A Jim of All Trades

A “New” Lens

with 4 comments

One of the reasons why I chose to get a Pentax DSLR is because you’re able to use older lenses on them. Many camera manufacturers have updated their lens mounts in the past couple decades, which really hinders one’s ability to use older lenses on newer cameras. It can be done with adapters, but it isn’t exactly convenient or easy to shoot that way. Pentax, however, has used the same “K mount” on their SLRs since about the 70’s, so the old lenses still mount directly and easily to their modern DSLRs. On top of that, Pentax has its image stabilization system built into the camera itself, not into the lenses. So, you still get vibration reduction even when using old lenses.

By keeping the new cameras compatible with the old lenses, it opens the doors for photographers to use a plethora of really good quality old glass. On top of that, they’re cheap! Well, cheap as far as lenses go. Since the lenses are all used at this point, and since many are all manual, they are much cheaper than their modern counterparts. But, they’re still good lenses; a ~40 year old state of the art lenses can still take REALLY good photos today.

I was going to go on from here, writing more about how the lenses work on the camera and what the positives and negatives are, but I assume not too many people are visiting my page to READ about pictures. If you have any questions, feel free to contact me, but I’ll cut to the chase…

I just so happened to pick up a manual prime lens yesterday!

135mm lens s

It is a 1:3.5 135mm. This was never a state of the art lens, but it’s completely usable and is capable of producing good photos.  Here are some pictures I took with it this weekend. None are gallery quality, but for my first weekend running around with a new lens, I’m pleased with the results. Hopefully they’ll only get better…

Axs SophieWindowsillxs Flowersxs

Those were from Saturday. I went to a autocross today (just took pictures, didn’t race) and took a lot of pictures there with it too. Here are just two; after I go through them all I might do a separate post.


And this is my favorite, lucked into getting a shot of a hit cone in mid-air…


My Impressions: It’s adequately sharp stopped down and produces good images with pretty accurate colors and contrast. Not the best bokeh I’ve ever seen, but I do like it. It’s also made out of metal and seems very robust, I am not concerned with it getting damaged. It even has a built in hood! Another plus is the size: It’s the same size as the kit 18-55 lens that came with the camera, so doesn’t stand out, and you’re able to shoot from a bit of a distance without being obtrusive. The image quality isn’t perfect though, all of the above have some post-processing tweaks done to them. Truly not much though. I also wish it was faster. 3.5 isn’t great for indoor/low light shooting, but at least the images are still usable wide open and with iso adjustment and post-processing it’ll work.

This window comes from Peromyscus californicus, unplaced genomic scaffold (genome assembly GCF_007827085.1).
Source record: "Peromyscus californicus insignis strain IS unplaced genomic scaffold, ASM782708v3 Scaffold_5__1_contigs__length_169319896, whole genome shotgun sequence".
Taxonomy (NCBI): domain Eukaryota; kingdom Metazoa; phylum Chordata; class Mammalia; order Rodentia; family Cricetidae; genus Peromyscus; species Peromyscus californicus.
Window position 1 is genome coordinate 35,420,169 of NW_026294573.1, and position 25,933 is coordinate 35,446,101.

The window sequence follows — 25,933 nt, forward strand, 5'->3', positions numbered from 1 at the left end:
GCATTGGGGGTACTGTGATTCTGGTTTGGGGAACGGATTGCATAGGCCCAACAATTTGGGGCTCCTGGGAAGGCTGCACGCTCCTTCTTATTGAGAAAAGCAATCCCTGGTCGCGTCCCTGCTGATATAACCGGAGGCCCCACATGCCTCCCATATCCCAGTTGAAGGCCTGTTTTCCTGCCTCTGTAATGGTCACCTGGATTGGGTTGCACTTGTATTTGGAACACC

The price? $10! I found it on craigslist. They typically sell for $20 or more on ebay, so I think I got a good deal. It’s missing the lens cap and has some external wear, but still works great. I don’t know how much use it’ll get, but it is a great addition to my camera bag and will be very useful in extending the range of the 18-55 kit lens.

I’m on the hunt for a “fast 50” too, so hopefully there will be another post announcing a new lens soon.


Written by Jim

June 9, 2013 at 10:07 pm

4 Responses

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  1. a $10 lens?! Unheard of :) Excellent deal! I love the research you put into buying a Pentax — very smart. This is a very good portrait lens, no?


    June 11, 2013 at 11:48 am

    • $10 seems too good to be true, doesn’t it! :) If it was a higher end lens it would have been more, but still only $50-$100, which isn’t bad at all. Pentax put out some really good manual 50mm lenses in the day which can be picked up for about $50 now. I’m on the hunt for one, but need to cool down a bit because Kristin is going to (rightfully) have a cow if I keep getting camera stuff.

      It feels like it’s a bit long for a portrait lens, you’re a bit far away from the subject. I really have next to no experience with portraits though, so this might be ideal for all I know. Just doesn’t feel right to me. Also, with the minimum aperture being 3.5, lighting would have to be pretty controlled (right?).


      June 11, 2013 at 8:33 pm

  2. Well I think we just proved what I really know about lenses and focal length :) Just about nothin! You’re right about the aperture, too. I must not have read those numbers properly. Thankfully, you know exactly the situations that it’s for and are using it beautifully! I’m glad Kristin let’s you spend a little $$ on such a rad (my opinon….) hobby!


    June 13, 2013 at 4:02 pm

  3. […] mentioned in my last post, last weekend I went to an autocross and took some pictures with my new 135mm prime lens. […]


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